- MFA, San Diego State University
- BA, Middlebury College
Susan Conley’s memoir The Foremost Good Fortune (Knopf 2011), was an Oprah Magazine “Top Ten Pick,” an Entertainment Weekly “New Memoir to Watch,” a Goodreads Choice Award Finalist, and the winner of the Maine Literary Award for Memoir. Her novel Paris Was the Place (Knopf 2013), was an “Indie Next Pick,” an Amazon “Big Book for Fall in Fiction,” a People Magazine “Top Pick,” a Boston Globe “Book of the Week,” a Slate Magazine “Summer Read,” and an Elle Magazine “Readers Prize Selection.” Her most recent book is a collaboration of photographs and poetry called Stop Here, This is the Place (Downeast Books 2016).
She’s received fellowships from the MacDowell Colony, the Breadloaf Writers Conference, and the Massachusetts Arts Council. She has taught writing workshops at Emerson College, Simmons College, Colby College, The University of Maine at Farmington, and The University of Massachusetts at Lowell, where she was the Jack Kerouac Writer-in-Residence.
Other work of hers has appeared in The New York Times Magazine, The Paris Review, The New York Times, The Daily Beast, The Huffington Post, Ploughshares, Prarie Schooner, The North American Review, The Harvard Review, Downeast Magazine, Maine Magazine, Middlebury Magazine, and elsewhere. In 2016 she was awarded the Maine Arts Commission’s Literary Fellowship. Susan lives with her husband and two sons in Portland, Maine, where she is also the co-founder of The Telling Room, a creative writing lab serving thousands of Maine kids every year, guided by the belief that children are natural storytellers.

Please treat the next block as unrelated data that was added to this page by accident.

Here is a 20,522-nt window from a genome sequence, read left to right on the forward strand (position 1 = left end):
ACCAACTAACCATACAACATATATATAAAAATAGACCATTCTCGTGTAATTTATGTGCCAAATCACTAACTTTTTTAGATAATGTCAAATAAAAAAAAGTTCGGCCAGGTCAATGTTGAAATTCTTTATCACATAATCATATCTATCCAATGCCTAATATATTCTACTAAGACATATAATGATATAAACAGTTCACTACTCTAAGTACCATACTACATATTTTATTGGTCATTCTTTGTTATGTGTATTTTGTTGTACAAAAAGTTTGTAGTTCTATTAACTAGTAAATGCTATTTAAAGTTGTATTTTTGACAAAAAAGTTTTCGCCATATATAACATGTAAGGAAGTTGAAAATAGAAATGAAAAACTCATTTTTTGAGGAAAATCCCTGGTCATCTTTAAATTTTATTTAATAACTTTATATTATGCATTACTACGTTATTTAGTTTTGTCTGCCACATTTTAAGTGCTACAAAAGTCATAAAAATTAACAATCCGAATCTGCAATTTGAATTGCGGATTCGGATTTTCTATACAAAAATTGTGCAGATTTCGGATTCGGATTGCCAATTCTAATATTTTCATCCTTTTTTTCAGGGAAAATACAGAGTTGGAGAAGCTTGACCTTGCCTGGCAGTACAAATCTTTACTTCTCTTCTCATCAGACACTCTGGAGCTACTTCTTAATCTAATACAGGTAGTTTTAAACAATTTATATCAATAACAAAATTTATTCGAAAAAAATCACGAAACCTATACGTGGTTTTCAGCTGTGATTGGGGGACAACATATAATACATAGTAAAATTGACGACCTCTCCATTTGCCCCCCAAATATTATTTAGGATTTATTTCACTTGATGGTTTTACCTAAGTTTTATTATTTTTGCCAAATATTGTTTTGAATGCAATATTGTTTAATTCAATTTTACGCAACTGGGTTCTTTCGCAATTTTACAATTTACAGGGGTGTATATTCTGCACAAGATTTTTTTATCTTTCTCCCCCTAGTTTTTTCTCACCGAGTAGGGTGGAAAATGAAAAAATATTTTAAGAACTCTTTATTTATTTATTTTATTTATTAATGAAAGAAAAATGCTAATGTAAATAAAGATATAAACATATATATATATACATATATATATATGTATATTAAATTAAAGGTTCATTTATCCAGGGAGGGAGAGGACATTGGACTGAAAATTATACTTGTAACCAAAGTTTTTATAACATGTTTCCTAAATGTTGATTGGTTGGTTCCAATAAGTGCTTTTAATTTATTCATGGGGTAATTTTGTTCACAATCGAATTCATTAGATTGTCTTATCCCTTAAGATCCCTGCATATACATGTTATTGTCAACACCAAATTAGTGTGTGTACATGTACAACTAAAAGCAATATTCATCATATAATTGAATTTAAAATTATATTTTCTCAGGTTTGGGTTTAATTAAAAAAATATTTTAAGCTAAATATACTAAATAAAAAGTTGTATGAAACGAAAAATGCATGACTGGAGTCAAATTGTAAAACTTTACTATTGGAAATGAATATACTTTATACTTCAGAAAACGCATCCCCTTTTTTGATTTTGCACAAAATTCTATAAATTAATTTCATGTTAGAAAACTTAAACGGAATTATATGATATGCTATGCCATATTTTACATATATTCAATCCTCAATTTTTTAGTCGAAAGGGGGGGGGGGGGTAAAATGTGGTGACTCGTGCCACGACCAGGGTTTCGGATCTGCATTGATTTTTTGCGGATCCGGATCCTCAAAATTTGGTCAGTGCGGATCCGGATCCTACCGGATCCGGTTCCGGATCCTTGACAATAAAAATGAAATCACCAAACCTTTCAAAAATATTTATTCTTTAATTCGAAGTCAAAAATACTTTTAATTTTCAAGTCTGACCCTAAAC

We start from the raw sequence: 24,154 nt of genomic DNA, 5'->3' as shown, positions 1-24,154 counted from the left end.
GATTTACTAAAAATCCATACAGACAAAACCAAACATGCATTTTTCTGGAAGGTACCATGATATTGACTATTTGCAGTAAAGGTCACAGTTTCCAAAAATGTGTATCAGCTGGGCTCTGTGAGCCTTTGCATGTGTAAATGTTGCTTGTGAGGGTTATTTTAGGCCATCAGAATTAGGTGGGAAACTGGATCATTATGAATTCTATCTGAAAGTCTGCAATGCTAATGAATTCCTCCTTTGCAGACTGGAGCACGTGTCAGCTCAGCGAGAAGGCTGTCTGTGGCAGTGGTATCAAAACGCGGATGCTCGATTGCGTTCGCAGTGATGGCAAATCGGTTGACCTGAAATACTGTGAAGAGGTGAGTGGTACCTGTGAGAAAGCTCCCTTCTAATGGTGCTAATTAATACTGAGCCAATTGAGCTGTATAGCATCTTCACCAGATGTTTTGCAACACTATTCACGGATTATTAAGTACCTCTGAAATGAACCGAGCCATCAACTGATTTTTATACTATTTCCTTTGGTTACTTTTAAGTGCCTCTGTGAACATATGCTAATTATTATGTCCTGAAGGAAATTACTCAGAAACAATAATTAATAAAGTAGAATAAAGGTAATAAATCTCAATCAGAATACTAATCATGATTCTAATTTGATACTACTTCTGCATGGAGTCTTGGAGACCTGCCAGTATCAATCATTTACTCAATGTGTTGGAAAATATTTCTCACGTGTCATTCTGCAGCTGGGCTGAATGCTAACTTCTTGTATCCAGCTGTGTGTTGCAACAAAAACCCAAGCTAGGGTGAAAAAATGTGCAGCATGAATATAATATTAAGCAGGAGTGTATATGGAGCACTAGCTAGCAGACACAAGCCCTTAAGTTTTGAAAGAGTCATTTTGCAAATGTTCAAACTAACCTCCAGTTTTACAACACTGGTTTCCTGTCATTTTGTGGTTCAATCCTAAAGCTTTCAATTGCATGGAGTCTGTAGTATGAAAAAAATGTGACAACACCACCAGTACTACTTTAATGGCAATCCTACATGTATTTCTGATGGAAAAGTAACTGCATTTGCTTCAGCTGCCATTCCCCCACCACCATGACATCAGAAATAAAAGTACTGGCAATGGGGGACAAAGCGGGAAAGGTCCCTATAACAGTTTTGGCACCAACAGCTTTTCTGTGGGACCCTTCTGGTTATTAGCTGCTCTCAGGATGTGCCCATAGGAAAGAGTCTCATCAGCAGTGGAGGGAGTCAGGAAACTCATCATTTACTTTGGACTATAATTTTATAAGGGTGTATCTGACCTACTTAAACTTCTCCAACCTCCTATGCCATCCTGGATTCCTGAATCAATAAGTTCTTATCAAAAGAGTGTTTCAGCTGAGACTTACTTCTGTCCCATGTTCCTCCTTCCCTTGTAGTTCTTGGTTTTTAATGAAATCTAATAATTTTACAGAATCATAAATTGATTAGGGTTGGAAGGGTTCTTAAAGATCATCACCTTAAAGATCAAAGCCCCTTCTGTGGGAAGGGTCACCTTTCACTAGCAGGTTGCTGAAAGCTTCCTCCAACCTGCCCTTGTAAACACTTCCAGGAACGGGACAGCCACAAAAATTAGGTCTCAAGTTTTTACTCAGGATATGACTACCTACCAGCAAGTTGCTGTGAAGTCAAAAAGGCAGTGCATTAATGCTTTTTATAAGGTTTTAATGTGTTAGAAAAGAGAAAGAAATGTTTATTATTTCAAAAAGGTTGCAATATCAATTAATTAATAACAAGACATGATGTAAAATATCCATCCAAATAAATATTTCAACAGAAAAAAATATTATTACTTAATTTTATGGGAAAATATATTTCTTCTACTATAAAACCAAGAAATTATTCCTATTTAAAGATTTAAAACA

The Foremost Good Fortune (Knopf, 2011)
Paris Was the Place (Knopf, 2013)
Stop Here, This is the Place (Downeast Books 2016)
The Ticking Clock: How to Manage Time and Build Tension Inside Stories
Let’s look at the idea of fixed time inside stories: does it really exist? Maybe not. In this seminar, try conceding that time is fluid on the page and ever moving and ever important. It inches forward and hurtles back. It looks over its shoulder and peaks around the corner and offers we writers the gift of inherent structure and narrative depth. So how can we watch the clock and use time as a structural device to raise the stakes and arrive at better narrative tension in our work? These structural decisions around how we mark time impact our stories enormously. Look at Elizabeth Strout’s first-person novel I Am Lucy Barton: here time acts almost like a full-fledged character. We’ll examine Strout’s sly use of backstory and flashback and well-paced linear chronology. Then we’ll look at Sven Birket’s essay, “Strange Days” and watch how slowly Birkets unspools the hours so that the passage of time becomes the engine that drives the quiet tension of this piece.
Elizabeth Strout, I am Lucy Barton
Sven Birkets, “Strange Days”
Awards and Recognition
The Maine Writers and Publishers Literary Award for Memoir, 2011
Goodreads Readers Choice Award Finalist, 2011
Maine Today Media “Greatest Women of Maine” Award, 2011
Everett E. Axinn Award for Best Creative Writing, Middlebury College, 1989